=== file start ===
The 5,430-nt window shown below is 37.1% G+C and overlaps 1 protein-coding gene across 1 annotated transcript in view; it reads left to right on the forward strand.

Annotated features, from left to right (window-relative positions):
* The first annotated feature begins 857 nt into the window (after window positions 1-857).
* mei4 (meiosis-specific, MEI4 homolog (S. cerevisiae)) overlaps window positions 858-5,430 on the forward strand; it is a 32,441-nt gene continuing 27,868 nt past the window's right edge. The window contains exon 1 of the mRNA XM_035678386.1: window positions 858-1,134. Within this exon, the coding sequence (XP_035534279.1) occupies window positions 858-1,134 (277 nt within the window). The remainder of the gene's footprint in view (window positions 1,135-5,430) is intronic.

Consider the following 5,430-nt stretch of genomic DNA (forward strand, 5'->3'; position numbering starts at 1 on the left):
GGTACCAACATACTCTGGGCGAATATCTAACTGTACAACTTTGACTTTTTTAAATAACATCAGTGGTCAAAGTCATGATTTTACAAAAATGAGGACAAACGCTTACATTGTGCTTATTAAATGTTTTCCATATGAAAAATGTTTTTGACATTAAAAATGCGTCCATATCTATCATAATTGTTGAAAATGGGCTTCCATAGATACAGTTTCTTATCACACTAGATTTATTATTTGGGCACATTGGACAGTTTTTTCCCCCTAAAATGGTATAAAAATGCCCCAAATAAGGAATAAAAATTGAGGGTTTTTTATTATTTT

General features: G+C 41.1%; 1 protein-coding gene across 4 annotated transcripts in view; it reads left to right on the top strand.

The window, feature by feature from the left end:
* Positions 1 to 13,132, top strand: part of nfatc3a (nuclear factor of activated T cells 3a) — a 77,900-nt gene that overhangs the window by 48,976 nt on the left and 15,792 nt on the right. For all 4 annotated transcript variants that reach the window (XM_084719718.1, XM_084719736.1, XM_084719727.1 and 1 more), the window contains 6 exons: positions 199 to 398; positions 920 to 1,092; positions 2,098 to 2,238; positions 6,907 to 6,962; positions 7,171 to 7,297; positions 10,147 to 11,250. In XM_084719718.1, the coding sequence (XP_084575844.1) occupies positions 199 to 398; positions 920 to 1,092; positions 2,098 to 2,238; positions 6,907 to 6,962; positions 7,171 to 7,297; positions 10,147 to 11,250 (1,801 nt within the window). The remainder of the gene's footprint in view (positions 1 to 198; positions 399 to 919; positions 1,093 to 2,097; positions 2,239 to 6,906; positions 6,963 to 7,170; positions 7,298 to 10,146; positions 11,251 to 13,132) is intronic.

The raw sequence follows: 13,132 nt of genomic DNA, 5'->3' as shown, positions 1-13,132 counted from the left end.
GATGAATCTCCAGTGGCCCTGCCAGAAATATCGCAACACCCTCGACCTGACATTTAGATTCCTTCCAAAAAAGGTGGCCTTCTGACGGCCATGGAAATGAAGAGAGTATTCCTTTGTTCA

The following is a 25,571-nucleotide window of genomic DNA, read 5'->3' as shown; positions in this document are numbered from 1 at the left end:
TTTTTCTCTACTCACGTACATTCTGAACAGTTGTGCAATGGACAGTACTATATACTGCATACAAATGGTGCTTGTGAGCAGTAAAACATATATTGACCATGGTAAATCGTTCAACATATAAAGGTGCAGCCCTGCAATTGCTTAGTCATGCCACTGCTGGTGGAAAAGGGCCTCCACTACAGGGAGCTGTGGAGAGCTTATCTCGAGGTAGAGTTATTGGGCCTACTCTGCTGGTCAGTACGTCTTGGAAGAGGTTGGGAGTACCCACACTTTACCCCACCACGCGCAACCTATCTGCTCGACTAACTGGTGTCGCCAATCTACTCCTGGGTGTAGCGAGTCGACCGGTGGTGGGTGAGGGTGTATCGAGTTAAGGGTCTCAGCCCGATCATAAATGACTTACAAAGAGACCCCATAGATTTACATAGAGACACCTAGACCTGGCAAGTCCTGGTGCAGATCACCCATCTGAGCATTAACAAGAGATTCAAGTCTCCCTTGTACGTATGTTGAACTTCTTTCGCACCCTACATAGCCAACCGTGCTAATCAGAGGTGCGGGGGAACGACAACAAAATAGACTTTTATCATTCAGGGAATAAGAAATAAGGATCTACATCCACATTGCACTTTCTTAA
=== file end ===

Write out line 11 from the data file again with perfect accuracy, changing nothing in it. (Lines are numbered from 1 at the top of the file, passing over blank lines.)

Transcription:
GATGAATCTCCAGTGGCCCTGCCAGAAATATCGCAACACCCTCGACCTGACATTTAGATTCCTTCCAAAAAAGGTGGCCTTCTGACGGCCATGGAAATGAAGAGAGTATTCCTTTGTTCA